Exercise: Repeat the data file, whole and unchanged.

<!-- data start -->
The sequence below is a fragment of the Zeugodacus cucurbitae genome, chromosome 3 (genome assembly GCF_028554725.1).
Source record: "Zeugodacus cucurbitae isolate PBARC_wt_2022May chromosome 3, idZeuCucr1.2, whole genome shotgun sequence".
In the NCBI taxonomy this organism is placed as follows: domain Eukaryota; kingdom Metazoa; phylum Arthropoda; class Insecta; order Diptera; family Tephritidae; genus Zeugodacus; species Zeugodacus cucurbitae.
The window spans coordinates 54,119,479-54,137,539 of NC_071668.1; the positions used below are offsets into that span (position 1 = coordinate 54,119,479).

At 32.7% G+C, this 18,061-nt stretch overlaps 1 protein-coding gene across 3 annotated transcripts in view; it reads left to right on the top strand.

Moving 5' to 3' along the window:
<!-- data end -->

The sequence below is a fragment of the Zeugodacus cucurbitae genome, chromosome 3 (genome assembly GCF_028554725.1).
Source record: "Zeugodacus cucurbitae isolate PBARC_wt_2022May chromosome 3, idZeuCucr1.2, whole genome shotgun sequence".
In the NCBI taxonomy this organism is placed as follows: domain Eukaryota; kingdom Metazoa; phylum Arthropoda; class Insecta; order Diptera; family Tephritidae; genus Zeugodacus; species Zeugodacus cucurbitae.
The window spans coordinates 54,119,479-54,137,539 of NC_071668.1; the positions used below are offsets into that span (position 1 = coordinate 54,119,479).

At 32.7% G+C, this 18,061-nt stretch overlaps 1 protein-coding gene across 3 annotated transcripts in view; it reads left to right on the top strand.

Moving 5' to 3' along the window: